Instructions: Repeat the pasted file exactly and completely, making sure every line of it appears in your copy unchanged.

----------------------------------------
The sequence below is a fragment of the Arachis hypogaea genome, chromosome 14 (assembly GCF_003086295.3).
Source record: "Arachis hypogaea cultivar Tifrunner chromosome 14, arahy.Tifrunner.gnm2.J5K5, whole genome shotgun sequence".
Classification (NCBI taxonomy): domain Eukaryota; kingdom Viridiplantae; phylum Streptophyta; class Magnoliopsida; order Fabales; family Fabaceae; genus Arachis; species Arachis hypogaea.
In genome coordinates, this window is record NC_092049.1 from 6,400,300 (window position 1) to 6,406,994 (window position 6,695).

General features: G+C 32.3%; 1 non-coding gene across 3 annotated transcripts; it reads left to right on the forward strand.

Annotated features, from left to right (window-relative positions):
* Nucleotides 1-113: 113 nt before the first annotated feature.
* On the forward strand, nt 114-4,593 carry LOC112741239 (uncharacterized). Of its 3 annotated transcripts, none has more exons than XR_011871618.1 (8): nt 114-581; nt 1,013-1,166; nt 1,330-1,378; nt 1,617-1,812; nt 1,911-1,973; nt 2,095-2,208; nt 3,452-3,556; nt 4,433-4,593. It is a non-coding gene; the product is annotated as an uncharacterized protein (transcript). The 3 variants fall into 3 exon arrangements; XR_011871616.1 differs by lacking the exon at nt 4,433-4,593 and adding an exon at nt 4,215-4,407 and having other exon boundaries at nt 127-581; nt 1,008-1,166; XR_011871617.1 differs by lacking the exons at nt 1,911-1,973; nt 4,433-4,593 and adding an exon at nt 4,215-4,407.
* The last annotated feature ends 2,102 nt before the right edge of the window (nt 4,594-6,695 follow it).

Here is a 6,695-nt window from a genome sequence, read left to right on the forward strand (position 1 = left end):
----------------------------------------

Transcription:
The sequence below is a fragment of the Arachis hypogaea genome, chromosome 14 (assembly GCF_003086295.3).
Source record: "Arachis hypogaea cultivar Tifrunner chromosome 14, arahy.Tifrunner.gnm2.J5K5, whole genome shotgun sequence".
Classification (NCBI taxonomy): domain Eukaryota; kingdom Viridiplantae; phylum Streptophyta; class Magnoliopsida; order Fabales; family Fabaceae; genus Arachis; species Arachis hypogaea.
In genome coordinates, this window is record NC_092049.1 from 6,400,300 (window position 1) to 6,406,994 (window position 6,695).

General features: G+C 32.3%; 1 non-coding gene across 3 annotated transcripts; it reads left to right on the forward strand.

Annotated features, from left to right (window-relative positions):
* Nucleotides 1-113: 113 nt before the first annotated feature.
* On the forward strand, nt 114-4,593 carry LOC112741239 (uncharacterized). Of its 3 annotated transcripts, none has more exons than XR_011871618.1 (8): nt 114-581; nt 1,013-1,166; nt 1,330-1,378; nt 1,617-1,812; nt 1,911-1,973; nt 2,095-2,208; nt 3,452-3,556; nt 4,433-4,593. It is a non-coding gene; the product is annotated as an uncharacterized protein (transcript). The 3 variants fall into 3 exon arrangements; XR_011871616.1 differs by lacking the exon at nt 4,433-4,593 and adding an exon at nt 4,215-4,407 and having other exon boundaries at nt 127-581; nt 1,008-1,166; XR_011871617.1 differs by lacking the exons at nt 1,911-1,973; nt 4,433-4,593 and adding an exon at nt 4,215-4,407.
* The last annotated feature ends 2,102 nt before the right edge of the window (nt 4,594-6,695 follow it).

Here is a 6,695-nt window from a genome sequence, read left to right on the forward strand (position 1 = left end):